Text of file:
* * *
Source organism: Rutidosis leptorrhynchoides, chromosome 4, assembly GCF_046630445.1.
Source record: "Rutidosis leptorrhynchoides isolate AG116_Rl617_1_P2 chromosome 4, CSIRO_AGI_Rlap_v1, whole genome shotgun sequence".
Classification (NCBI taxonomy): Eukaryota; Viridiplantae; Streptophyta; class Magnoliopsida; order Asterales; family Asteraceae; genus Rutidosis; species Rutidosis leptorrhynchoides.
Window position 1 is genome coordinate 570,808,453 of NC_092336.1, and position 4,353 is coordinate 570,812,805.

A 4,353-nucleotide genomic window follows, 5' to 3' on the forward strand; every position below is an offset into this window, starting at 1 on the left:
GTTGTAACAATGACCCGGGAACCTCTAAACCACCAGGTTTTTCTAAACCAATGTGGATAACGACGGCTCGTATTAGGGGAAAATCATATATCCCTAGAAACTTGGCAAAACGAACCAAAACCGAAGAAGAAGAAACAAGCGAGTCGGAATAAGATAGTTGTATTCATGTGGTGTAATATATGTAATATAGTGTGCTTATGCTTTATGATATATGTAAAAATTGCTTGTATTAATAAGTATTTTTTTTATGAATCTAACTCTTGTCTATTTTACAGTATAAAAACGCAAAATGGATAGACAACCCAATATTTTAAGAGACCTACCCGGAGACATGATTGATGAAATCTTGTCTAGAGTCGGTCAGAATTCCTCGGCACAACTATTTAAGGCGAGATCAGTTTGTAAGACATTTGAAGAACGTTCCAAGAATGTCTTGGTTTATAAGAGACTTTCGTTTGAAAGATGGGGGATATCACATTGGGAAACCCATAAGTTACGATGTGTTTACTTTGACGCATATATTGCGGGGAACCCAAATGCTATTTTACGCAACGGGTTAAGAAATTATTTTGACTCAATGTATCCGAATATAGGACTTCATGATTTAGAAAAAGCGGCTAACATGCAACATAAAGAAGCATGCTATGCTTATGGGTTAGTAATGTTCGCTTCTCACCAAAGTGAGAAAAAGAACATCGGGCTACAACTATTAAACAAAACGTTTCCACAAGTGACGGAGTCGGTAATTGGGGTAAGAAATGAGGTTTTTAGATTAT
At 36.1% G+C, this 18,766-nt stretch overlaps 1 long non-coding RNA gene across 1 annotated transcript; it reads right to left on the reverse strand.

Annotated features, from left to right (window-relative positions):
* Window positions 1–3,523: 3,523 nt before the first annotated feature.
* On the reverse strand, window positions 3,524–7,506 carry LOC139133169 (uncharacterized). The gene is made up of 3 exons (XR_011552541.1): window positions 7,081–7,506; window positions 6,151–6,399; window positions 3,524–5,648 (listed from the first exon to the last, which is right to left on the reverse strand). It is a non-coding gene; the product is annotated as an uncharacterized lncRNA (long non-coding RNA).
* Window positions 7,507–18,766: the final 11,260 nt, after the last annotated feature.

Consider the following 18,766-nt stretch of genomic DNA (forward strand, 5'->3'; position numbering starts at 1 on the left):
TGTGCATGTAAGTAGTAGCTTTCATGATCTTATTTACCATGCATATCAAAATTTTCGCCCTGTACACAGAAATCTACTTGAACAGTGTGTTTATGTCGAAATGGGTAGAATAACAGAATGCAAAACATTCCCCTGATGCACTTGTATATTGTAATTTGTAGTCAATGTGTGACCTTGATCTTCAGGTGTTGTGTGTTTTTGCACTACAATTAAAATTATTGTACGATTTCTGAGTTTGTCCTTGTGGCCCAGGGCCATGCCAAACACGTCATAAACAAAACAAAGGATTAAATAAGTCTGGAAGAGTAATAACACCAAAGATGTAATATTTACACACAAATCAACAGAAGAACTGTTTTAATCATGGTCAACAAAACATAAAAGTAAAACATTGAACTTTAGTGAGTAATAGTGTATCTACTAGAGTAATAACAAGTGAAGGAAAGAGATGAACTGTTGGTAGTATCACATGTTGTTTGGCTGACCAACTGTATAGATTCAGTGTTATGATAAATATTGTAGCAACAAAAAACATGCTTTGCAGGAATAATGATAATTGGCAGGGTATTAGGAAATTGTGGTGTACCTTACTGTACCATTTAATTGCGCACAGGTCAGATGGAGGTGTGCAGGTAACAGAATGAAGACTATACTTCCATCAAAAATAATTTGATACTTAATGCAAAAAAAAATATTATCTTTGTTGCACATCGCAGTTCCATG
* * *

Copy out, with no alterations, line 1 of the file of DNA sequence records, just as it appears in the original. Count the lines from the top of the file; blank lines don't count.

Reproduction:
Source organism: Rutidosis leptorrhynchoides, chromosome 4, assembly GCF_046630445.1.